17. G. S. Watson, B. A. Cholerton, M. A. Reger et al., “Preserved cognition in patients with early Alzheimer disease and amnestic mild cognitive impairment during treatment with rosiglitazone: a preliminary study,” American Journal of Geriatric Psychiatry, vol. 13, no. 11, pp. 950–958, 2005. View at: Publisher Site | Google Scholar
  18. M. E. Risner, A. M. Saunders, J. F. B. Altman et al., “Rosiglitazone in Alzheimer’s Disease Study Group Efficacy of rosiglitazone in a genetically defined population with mild-to-moderate Alzheimer’s disease,” Pharmacogenomics Journal, vol. 6, no. 4, pp. 246–254, 2006. View at: Publisher Site | Google Scholar
  19. M. Gold, C. Alderton, M. Zvartau-Hind et al., “Rosiglitazone monotherapy in mild-to-moderate Alzheimer’s disease: results from a randomized, double-blind, placebo-controlled phase III study,” Dementia and Geriatric Cognitive Disorders, vol. 30, no. 2, pp. 131–146, 2010. View at: Publisher Site | Google Scholar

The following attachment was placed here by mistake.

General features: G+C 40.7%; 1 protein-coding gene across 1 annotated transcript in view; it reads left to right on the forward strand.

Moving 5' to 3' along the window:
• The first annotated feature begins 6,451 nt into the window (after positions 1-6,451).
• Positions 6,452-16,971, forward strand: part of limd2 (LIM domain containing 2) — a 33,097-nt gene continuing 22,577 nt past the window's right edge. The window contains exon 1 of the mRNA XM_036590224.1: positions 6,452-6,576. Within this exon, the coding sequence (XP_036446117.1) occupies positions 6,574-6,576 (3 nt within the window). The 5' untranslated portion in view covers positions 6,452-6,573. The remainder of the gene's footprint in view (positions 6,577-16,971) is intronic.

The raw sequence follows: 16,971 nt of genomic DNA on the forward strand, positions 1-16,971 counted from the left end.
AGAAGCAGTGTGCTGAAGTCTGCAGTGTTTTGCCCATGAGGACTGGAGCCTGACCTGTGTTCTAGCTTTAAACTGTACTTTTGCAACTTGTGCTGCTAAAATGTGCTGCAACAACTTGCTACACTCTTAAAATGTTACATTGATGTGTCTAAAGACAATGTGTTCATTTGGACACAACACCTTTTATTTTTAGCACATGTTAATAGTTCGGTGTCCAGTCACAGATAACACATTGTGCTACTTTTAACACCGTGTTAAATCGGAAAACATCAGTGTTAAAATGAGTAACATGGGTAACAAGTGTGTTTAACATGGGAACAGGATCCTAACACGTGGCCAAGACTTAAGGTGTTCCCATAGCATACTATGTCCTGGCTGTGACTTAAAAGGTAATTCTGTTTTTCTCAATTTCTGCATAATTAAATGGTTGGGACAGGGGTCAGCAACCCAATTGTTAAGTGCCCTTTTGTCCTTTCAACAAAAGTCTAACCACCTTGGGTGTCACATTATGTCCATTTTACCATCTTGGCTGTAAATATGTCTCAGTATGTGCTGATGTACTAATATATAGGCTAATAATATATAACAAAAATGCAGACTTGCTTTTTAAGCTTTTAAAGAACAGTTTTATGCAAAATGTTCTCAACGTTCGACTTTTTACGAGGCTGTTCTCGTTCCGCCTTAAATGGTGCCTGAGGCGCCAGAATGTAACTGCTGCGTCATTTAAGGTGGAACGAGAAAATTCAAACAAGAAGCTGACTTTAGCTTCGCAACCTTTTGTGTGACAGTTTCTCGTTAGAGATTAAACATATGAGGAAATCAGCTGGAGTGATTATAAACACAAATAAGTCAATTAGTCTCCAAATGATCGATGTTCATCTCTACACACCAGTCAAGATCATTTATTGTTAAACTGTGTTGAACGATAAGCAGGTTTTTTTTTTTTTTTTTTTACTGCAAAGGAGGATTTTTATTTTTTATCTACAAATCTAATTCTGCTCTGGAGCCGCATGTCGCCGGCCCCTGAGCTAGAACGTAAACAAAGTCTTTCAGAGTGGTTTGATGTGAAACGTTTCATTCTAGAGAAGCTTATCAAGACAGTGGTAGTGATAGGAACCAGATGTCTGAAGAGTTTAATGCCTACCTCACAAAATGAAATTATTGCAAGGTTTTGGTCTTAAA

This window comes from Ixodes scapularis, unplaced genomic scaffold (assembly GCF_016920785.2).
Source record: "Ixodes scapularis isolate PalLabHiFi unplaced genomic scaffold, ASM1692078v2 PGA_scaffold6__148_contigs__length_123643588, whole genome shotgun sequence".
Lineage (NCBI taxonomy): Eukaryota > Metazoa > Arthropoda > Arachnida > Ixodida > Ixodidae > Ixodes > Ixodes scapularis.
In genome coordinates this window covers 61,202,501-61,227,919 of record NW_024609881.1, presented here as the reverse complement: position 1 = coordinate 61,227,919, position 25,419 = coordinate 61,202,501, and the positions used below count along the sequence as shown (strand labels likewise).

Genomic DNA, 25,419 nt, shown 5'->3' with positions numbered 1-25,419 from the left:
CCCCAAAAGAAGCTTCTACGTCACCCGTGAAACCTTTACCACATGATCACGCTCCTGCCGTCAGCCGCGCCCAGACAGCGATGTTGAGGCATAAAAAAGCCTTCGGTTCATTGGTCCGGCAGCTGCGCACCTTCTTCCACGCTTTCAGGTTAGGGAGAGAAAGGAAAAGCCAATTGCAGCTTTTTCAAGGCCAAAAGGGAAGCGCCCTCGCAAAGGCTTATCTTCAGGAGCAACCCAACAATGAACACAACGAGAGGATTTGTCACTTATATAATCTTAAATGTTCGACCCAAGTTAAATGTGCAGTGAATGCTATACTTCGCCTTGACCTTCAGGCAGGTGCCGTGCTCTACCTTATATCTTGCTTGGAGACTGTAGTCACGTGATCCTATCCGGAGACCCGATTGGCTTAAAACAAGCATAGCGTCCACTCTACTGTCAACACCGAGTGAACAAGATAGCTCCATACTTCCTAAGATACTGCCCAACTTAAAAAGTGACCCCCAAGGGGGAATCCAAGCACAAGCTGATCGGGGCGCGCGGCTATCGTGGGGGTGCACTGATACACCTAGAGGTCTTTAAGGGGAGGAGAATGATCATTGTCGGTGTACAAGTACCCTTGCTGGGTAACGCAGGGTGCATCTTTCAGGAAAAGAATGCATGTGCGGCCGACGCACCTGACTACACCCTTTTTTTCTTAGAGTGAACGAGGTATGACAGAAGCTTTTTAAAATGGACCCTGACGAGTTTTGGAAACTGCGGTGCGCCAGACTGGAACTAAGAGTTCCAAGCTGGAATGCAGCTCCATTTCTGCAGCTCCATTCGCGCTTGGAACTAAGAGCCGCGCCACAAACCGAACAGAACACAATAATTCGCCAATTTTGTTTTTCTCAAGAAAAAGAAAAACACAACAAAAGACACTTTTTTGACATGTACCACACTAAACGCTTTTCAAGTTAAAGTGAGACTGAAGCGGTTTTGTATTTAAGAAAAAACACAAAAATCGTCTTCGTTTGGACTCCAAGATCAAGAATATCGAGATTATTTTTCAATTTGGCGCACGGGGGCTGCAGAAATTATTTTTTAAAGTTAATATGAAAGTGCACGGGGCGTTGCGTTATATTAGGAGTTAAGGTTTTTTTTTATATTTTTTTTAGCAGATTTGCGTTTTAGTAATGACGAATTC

20. C. Harrington, S. Sawchak, C. Chiang et al., “Rosiglitazone does not improve cognition or global function when used as adjunctive therapy to AChE inhibitors in mild-to-moderate Alzheimer’s disease: two phase 3 studies,” Current Alzheimer Research, vol. 8, no. 5, pp. 592–606, 2011. View at: Publisher Site | Google Scholar
  21. F. Squitieri, A. Ciammola, C. Colonnese, and A. Ciarmiello, “Neuroprotective effects of riluzole in Huntington’s disease,” European Journal of Nuclear Medicine and Molecular Imaging, vol. 35, no. 1, pp. 221-222, 2008. View at: Publisher Site | Google Scholar
  22. A. Bergerot, P. J. Shortland, P. Anand, S. P. Hunt, and T. Carlstedt, “Co-treatment with riluzole and GDNF is necessary for functional recovery after ventral root avulsion injury,” Experimental Neurology, vol. 187, no. 2, pp. 359–366, 2004. View at: Publisher Site | Google Scholar